The timing of surgical intervention for retained hemothorax continues to be controversial. VATS performed early in the patient's hospital course may be associated with less morbidity.12,23,27,28 Early VATS (before day 3) results in statistically significant reduction in operative difficulty, contamination/infection of clot, and hospital length of stay compared with those performed later.26 There seems to be no absolute contraindication to attempting VATS in a delayed fashion as successful procedures have been performed as far out as 14 days.29 The surgeon should be prepared and counsel the patient that conversion to thoracotomy becomes more likely after 5 days.26,28

Operative Approach

Successful thoracoscopic surgery for retained hemothorax is being reported with greater frequency. Several surgeons have made the claim that VATS has distinct advantages over open thoracotomy for the evacuation of retained hemothorax and empyema.28,30 Benefits named include fewer pulmonary complications, shorter time to recovery, and less long-term disability.31 Infectious complications have been shown to be higher in thoracotomy.23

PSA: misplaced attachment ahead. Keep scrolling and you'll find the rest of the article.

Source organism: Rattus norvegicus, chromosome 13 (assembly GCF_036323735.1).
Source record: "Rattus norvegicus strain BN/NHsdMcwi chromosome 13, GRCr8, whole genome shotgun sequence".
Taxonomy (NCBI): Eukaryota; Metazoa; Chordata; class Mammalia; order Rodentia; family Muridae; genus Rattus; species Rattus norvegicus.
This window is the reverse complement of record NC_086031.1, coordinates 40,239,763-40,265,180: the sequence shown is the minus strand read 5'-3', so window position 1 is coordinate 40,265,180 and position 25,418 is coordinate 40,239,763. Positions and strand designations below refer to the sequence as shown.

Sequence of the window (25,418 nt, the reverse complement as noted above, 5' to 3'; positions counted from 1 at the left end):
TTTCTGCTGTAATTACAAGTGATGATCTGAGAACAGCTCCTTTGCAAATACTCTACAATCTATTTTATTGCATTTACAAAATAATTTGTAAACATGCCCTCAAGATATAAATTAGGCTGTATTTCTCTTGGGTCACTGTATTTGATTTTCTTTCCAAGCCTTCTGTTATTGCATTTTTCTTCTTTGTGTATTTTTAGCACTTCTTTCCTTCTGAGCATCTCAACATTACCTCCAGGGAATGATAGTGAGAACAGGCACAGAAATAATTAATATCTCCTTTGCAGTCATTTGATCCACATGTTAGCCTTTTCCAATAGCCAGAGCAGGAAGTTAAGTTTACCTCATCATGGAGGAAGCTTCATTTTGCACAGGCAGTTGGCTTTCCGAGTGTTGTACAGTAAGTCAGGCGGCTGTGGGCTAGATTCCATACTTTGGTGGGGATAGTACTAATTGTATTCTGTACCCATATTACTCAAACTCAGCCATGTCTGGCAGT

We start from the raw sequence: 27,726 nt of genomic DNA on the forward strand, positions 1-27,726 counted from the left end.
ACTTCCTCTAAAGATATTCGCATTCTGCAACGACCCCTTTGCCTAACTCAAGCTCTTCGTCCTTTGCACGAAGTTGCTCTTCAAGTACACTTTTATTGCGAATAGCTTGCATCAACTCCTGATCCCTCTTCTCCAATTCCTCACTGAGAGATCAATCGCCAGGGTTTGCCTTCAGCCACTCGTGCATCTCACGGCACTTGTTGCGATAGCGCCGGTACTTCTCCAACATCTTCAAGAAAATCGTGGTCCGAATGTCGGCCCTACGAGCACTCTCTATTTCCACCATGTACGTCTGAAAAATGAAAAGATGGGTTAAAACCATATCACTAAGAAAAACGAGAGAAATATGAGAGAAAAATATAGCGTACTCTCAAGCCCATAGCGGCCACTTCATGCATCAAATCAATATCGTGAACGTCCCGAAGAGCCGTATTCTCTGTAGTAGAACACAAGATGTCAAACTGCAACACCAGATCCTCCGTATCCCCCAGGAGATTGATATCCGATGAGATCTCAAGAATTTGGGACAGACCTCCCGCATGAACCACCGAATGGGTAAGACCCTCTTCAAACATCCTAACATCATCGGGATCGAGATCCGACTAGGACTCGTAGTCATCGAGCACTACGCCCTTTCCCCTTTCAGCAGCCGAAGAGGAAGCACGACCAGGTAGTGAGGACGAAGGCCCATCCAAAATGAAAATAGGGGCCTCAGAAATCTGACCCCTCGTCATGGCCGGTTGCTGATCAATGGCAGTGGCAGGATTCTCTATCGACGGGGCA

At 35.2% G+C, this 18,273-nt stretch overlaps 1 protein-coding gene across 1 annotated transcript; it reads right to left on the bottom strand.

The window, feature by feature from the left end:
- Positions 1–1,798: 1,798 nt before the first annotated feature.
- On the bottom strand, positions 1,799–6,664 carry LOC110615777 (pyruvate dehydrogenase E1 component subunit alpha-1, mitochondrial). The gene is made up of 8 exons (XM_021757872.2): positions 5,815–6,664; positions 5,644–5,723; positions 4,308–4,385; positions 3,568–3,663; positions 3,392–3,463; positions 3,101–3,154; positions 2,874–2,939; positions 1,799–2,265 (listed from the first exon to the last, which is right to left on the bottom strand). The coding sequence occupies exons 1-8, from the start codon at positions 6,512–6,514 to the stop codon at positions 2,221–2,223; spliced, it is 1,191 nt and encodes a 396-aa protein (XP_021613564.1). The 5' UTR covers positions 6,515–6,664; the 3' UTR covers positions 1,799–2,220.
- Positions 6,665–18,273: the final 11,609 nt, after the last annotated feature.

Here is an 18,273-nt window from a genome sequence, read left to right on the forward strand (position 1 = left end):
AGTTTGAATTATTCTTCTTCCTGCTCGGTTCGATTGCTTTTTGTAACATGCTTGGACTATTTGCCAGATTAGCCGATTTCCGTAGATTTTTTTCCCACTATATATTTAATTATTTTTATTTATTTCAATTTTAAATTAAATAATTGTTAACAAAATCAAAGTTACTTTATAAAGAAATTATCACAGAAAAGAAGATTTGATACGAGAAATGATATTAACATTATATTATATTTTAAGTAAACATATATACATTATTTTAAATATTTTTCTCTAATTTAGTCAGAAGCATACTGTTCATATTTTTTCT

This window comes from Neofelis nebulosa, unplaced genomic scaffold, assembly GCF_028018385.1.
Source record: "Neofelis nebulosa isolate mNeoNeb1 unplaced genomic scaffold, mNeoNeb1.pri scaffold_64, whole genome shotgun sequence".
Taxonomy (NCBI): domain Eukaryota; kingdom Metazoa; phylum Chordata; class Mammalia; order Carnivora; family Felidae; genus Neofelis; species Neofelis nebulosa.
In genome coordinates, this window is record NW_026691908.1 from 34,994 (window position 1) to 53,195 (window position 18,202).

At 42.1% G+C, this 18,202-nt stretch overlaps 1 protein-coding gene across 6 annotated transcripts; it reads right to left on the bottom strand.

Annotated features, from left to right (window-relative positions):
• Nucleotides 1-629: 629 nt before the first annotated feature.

In an effort to move to a nonoperative method of evacuating retained hemothorax, authors have proposed using various fibrinolytics. Some authors have been able to document clot evacuation using intrapleural fibrolytics.32,33 Although these studies have demonstrated safety, it is difficult to gauge the contribution of the fibrolytic agent made in the success of the evacuation rather than well-placed drains. Oguzkaya et al.34 showed that VATS is a more effective procedure than intrapleural streptokinase for the management of posttraumatic retained hemothorax with VATS patients having a statistically significant shorter hospital stay and decreased need for additional therapy. Currently, fibrinolytic agents would have to be seen as a second-line agent behind surgical intervention when the risks of surgery are too great to the patient's overall outcome.

Evaluation of the Evidence Supporting Management for Occult Pneumothorax